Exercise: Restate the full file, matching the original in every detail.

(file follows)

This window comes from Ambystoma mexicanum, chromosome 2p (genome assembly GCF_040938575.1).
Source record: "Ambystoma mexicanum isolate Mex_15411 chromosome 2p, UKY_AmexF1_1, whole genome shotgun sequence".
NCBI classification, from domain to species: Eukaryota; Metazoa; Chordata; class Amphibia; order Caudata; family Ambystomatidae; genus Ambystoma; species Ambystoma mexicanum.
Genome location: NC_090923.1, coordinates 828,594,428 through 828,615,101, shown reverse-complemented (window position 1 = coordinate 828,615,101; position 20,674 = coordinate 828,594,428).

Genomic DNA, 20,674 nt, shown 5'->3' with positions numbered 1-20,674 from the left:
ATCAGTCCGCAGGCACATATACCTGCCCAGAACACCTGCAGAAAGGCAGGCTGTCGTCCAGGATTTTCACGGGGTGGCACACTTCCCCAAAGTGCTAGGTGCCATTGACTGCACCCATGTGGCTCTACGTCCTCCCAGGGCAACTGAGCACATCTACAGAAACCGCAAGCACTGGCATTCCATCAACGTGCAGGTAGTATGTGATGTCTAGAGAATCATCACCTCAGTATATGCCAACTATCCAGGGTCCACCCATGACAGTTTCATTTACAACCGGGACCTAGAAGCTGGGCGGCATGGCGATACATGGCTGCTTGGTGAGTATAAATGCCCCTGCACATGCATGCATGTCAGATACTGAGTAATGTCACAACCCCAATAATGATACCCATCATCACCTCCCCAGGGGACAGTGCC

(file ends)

This window comes from Ambystoma mexicanum, chromosome 2p (genome assembly GCF_040938575.1).
Source record: "Ambystoma mexicanum isolate Mex_15411 chromosome 2p, UKY_AmexF1_1, whole genome shotgun sequence".
NCBI classification, from domain to species: Eukaryota; Metazoa; Chordata; class Amphibia; order Caudata; family Ambystomatidae; genus Ambystoma; species Ambystoma mexicanum.
Genome location: NC_090923.1, coordinates 828,594,428 through 828,615,101, shown reverse-complemented (window position 1 = coordinate 828,615,101; position 20,674 = coordinate 828,594,428).

Genomic DNA, 20,674 nt, shown 5'->3' with positions numbered 1-20,674 from the left:
ATCAGTCCGCAGGCACATATACCTGCCCAGAACACCTGCAGAAAGGCAGGCTGTCGTCCAGGATTTTCACGGGGTGGCACACTTCCCCAAAGTGCTAGGTGCCATTGACTGCACCCATGTGGCTCTACGTCCTCCCAGGGCAACTGAGCACATCTACAGAAACCGCAAGCACTGGCATTCCATCAACGTGCAGGTAGTATGTGATGTCTAGAGAATCATCACCTCAGTATATGCCAACTATCCAGGGTCCACCCATGACAGTTTCATTTACAACCGGGACCTAGAAGCTGGGCGGCATGGCGATACATGGCTGCTTGGTGAGTATAAATGCCCCTGCACATGCATGCATGTCAGATACTGAGTAATGTCACAACCCCAATAATGATACCCATCATCACCTCCCCAGGGGACAGTGCC